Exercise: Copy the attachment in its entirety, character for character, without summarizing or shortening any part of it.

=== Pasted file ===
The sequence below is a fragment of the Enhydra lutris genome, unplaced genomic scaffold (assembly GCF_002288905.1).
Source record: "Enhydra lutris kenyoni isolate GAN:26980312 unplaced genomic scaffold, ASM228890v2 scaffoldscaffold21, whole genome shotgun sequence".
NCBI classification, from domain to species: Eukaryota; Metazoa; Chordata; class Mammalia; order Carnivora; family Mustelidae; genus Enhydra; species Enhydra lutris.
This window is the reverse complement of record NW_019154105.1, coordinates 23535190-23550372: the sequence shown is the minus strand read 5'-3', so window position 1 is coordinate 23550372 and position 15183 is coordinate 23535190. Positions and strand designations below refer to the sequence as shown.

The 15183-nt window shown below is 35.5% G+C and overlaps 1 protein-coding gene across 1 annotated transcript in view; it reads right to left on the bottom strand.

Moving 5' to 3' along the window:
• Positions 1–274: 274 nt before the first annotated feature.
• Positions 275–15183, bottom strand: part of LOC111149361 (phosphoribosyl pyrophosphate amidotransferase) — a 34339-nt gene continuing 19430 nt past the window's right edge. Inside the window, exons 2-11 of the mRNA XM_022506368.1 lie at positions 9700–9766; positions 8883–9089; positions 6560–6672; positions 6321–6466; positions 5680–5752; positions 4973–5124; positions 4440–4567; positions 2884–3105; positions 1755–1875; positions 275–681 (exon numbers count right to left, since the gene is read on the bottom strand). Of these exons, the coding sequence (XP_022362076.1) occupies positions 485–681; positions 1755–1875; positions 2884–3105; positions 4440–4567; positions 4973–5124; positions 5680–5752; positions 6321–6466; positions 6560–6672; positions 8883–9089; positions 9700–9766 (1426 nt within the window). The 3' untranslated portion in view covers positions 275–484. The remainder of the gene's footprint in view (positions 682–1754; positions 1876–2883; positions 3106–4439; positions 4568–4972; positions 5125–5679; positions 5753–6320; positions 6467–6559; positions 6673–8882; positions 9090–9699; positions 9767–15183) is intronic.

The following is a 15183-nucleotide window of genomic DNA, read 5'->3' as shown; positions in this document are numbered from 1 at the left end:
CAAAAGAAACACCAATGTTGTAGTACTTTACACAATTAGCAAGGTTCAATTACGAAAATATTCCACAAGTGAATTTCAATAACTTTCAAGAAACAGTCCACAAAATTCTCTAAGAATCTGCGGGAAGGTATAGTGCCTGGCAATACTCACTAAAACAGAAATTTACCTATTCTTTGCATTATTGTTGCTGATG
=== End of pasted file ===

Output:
The sequence below is a fragment of the Enhydra lutris genome, unplaced genomic scaffold (assembly GCF_002288905.1).
Source record: "Enhydra lutris kenyoni isolate GAN:26980312 unplaced genomic scaffold, ASM228890v2 scaffoldscaffold21, whole genome shotgun sequence".
NCBI classification, from domain to species: Eukaryota; Metazoa; Chordata; class Mammalia; order Carnivora; family Mustelidae; genus Enhydra; species Enhydra lutris.
This window is the reverse complement of record NW_019154105.1, coordinates 23535190-23550372: the sequence shown is the minus strand read 5'-3', so window position 1 is coordinate 23550372 and position 15183 is coordinate 23535190. Positions and strand designations below refer to the sequence as shown.

The 15183-nt window shown below is 35.5% G+C and overlaps 1 protein-coding gene across 1 annotated transcript in view; it reads right to left on the bottom strand.

Moving 5' to 3' along the window:
• Positions 1–274: 274 nt before the first annotated feature.
• Positions 275–15183, bottom strand: part of LOC111149361 (phosphoribosyl pyrophosphate amidotransferase) — a 34339-nt gene continuing 19430 nt past the window's right edge. Inside the window, exons 2-11 of the mRNA XM_022506368.1 lie at positions 9700–9766; positions 8883–9089; positions 6560–6672; positions 6321–6466; positions 5680–5752; positions 4973–5124; positions 4440–4567; positions 2884–3105; positions 1755–1875; positions 275–681 (exon numbers count right to left, since the gene is read on the bottom strand). Of these exons, the coding sequence (XP_022362076.1) occupies positions 485–681; positions 1755–1875; positions 2884–3105; positions 4440–4567; positions 4973–5124; positions 5680–5752; positions 6321–6466; positions 6560–6672; positions 8883–9089; positions 9700–9766 (1426 nt within the window). The 3' untranslated portion in view covers positions 275–484. The remainder of the gene's footprint in view (positions 682–1754; positions 1876–2883; positions 3106–4439; positions 4568–4972; positions 5125–5679; positions 5753–6320; positions 6467–6559; positions 6673–8882; positions 9090–9699; positions 9767–15183) is intronic.

The following is a 15183-nucleotide window of genomic DNA, read 5'->3' as shown; positions in this document are numbered from 1 at the left end:
CAAAAGAAACACCAATGTTGTAGTACTTTACACAATTAGCAAGGTTCAATTACGAAAATATTCCACAAGTGAATTTCAATAACTTTCAAGAAACAGTCCACAAAATTCTCTAAGAATCTGCGGGAAGGTATAGTGCCTGGCAATACTCACTAAAACAGAAATTTACCTATTCTTTGCATTATTGTTGCTGATG